Armed Services Vocational Aptitude Battery (ASVAB)
The Pentagon mines the personal data of our youth in their high schools.- Click the Photo to Go There
Project on Youth and Non-Military Opportunities (Project YANO)
Project YANO is a 501(c)(3) organization, founded in 1984, that provides a counter-balance to the marketing of militarism..- Click the Photo to Go There
The National Network Opposing the Militarization of Youth NNOMY at the 2017 VFP Education Not Militarization Convention in Chicago
Is the only national network that educates about the influence of militarism upon our youth and assists organizations struggling against this trend.

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Military Families Speak Out
is an organization of military families across the US and around the world who are opposed to the wars in Iraq and Afghanistan .- Click the Photo to Go There
Divest “Your Body” from the War Machine
CODEPINK, in partnership with an array of peace and disarmament groups, has launched a divestment campaign - Click the Photo to Go There
School Marksmanship Training programs put our youth at risk
for the potential promotion of school violence - Click the Photo to Go There
Suggested approaches for gaining access to schools and ideas for activities once inside - Click the Photo to Go There
This workshop focuses on what you can do to reach and educate students at the individual school level.

 

Militarization of our Schools

The Pentagon is taking over our poorer public schools.
This is the new reality for our disadvantaged youth.

 

 

What we can do

Corporate/conservative alliances threaten Democracy  .
Progressives have an important role to play.

 

Why does NNOMY matter?

Most are blind or indifferent to the problem.
A few strive to protect our democracy.

  

Before You Enlist (2018)

Straight talk from soldiers, veterans  and their family members tells what is missing  from the sales pitches presented by recruiters  and the military's marketing efforts.

 

The Missing Link in the Gun Debate

Greta Zarro -

Members of the Patch High School drill team compete in the team exhibition portion of the Junior Reserve Officer Training Corps drill meet at Heidelberg High School April 25. (Photo: Kristen Marquez, Herald Post/flickr/cc)America is up in arms about guns. If last month’s “March for Our Lives,” which attracted over one million marchers nationwide, is any indication, we’ve got a serious problem with gun violence, and people are fired up about it.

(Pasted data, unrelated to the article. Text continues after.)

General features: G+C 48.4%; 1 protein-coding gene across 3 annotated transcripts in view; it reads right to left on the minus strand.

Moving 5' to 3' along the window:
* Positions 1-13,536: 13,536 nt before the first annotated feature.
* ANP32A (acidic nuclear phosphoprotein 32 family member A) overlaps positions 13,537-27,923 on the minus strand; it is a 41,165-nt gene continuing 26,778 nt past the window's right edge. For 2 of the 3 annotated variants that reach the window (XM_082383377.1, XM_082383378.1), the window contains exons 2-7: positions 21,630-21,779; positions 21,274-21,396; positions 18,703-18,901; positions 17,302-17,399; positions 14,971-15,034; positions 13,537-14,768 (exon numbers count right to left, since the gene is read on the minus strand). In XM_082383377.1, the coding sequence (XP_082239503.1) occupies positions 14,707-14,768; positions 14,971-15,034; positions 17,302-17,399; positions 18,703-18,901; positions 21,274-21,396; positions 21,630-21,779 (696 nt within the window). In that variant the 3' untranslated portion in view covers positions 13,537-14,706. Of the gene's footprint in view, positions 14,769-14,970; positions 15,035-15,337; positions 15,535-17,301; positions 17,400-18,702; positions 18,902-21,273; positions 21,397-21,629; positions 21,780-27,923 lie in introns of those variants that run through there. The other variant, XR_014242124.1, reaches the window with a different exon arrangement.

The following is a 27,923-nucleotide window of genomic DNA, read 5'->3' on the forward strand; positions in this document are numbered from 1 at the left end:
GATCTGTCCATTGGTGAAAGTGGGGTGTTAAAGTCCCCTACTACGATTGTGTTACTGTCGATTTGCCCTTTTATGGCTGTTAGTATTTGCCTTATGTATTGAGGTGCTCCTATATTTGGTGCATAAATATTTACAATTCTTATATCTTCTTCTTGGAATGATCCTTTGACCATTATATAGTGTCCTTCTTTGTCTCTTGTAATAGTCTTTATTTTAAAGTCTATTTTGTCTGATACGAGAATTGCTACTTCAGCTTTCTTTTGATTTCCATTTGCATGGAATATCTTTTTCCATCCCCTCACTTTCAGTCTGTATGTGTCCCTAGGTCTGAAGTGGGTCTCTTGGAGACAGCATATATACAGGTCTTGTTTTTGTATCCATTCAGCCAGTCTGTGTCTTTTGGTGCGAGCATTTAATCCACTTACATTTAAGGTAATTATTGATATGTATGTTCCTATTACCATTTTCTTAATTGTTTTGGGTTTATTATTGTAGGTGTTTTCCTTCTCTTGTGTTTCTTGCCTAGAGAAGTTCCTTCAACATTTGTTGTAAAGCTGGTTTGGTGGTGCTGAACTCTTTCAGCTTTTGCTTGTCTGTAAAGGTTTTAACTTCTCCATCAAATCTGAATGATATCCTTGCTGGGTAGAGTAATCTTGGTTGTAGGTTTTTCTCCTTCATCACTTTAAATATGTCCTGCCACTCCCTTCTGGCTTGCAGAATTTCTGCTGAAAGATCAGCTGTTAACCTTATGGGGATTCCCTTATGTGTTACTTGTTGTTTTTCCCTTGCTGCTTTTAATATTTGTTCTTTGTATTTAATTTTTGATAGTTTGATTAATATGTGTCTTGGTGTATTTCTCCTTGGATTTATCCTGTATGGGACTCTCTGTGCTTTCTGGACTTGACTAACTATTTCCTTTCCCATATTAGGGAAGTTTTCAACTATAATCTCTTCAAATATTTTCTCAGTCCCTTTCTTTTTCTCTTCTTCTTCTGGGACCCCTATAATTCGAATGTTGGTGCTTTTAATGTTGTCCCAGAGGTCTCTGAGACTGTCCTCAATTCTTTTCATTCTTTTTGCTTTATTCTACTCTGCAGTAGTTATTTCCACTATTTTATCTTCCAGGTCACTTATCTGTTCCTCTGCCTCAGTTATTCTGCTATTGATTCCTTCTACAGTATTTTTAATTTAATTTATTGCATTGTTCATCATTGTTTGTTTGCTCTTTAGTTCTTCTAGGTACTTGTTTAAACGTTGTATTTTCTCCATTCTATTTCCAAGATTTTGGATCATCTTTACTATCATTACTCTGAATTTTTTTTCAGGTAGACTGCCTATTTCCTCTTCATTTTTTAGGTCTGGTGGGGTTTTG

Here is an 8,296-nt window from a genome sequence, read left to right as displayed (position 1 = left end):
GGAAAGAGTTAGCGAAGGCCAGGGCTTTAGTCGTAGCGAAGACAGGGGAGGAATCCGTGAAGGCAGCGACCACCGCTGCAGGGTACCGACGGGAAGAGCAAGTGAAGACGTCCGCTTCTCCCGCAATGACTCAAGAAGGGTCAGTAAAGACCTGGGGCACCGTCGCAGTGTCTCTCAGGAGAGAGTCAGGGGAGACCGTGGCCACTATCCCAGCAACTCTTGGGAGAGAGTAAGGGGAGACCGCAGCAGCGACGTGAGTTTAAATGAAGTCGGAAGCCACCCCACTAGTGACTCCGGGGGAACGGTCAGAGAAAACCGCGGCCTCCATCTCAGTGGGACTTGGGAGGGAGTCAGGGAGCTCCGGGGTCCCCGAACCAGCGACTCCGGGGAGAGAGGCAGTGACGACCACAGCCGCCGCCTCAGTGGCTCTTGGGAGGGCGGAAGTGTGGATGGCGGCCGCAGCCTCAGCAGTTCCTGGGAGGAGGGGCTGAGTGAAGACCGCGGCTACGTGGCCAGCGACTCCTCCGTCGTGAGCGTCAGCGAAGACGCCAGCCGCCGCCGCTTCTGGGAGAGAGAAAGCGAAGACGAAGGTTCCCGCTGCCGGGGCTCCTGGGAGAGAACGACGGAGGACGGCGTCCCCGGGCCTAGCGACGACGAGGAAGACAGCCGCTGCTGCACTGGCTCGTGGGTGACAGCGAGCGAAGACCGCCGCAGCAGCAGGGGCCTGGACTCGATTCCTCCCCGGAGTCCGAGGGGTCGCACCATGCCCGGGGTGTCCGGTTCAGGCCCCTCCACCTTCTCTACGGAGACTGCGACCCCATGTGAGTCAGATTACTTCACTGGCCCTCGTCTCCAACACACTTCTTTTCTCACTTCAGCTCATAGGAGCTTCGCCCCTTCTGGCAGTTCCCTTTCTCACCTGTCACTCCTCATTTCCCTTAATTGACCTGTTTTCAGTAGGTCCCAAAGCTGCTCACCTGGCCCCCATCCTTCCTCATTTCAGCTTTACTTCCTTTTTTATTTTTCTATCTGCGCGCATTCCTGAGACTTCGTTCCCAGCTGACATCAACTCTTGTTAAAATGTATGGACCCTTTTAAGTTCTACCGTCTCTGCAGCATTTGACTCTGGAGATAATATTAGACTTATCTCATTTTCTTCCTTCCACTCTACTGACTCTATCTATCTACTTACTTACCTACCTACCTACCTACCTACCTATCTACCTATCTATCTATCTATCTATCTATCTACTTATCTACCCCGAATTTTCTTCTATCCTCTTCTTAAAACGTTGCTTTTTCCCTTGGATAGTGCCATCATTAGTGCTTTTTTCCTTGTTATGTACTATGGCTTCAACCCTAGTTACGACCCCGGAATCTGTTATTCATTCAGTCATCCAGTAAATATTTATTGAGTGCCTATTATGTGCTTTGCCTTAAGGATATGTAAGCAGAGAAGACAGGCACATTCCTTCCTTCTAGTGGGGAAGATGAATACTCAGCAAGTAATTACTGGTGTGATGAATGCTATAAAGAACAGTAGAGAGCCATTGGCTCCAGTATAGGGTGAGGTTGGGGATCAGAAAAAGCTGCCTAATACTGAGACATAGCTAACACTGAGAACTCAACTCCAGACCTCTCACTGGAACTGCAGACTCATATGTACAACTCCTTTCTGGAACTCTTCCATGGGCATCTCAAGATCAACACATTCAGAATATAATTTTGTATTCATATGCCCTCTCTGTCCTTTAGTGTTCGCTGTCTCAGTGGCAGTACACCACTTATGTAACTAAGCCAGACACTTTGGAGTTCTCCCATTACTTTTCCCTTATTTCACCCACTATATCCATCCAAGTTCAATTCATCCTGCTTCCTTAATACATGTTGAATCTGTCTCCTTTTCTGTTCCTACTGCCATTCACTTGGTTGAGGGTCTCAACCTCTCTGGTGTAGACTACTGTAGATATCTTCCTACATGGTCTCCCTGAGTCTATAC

But what’s not being talked about in the mainstream media, or even by the organizers and participants in the March for Our Lives movement, is the link between the culture of gun violence and the culture of war, or militarism, in this nation. Nik Cruz, the now infamous Parkland, FL shooter, was taught how to shoot a lethal weapon in the very school that he later targeted in the heart-breaking Valentine’s Day Massacre. Yes, that’s right; our children are trained as shooters in their school cafeterias, as part of the U.S. military’s Junior Reserve Officers’ Training Corps (JROTC) marksmanship program.  

Nearly 2,000 U.S. high schools have such JROTC marksmanship programs, which are taxpayer-funded and rubber-stamped by Congress. Cafeterias are transformed into firing ranges, where children, as young as 13 years old, learn how to kill. The day that Nik Cruz opened fire on his classmates, he proudly wore a t-shirt emblazoned with the letters “JROTC.” JROTC's motto? "Motivating Young People to Be Better Citizens." By training them to wield a gun?  

Perhaps what’s key above all, however, is that JROTC, and U.S. militarism as a whole, is embedded in our sociocultural framework as Americans, so much so that to question it is to cast doubt on one’s patriotic allegiance to this nation.

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The National Network Opposing the Militarization of Youth (NNOMY) is supported by individual contributions and a grant by the Craigslist Charitable Fund - 2018 Except where otherwise noted, content on this site is licensed under a Creative Commons Attribution 3.0 License. NNOMY websites are hosted by The Electric Embers Coop.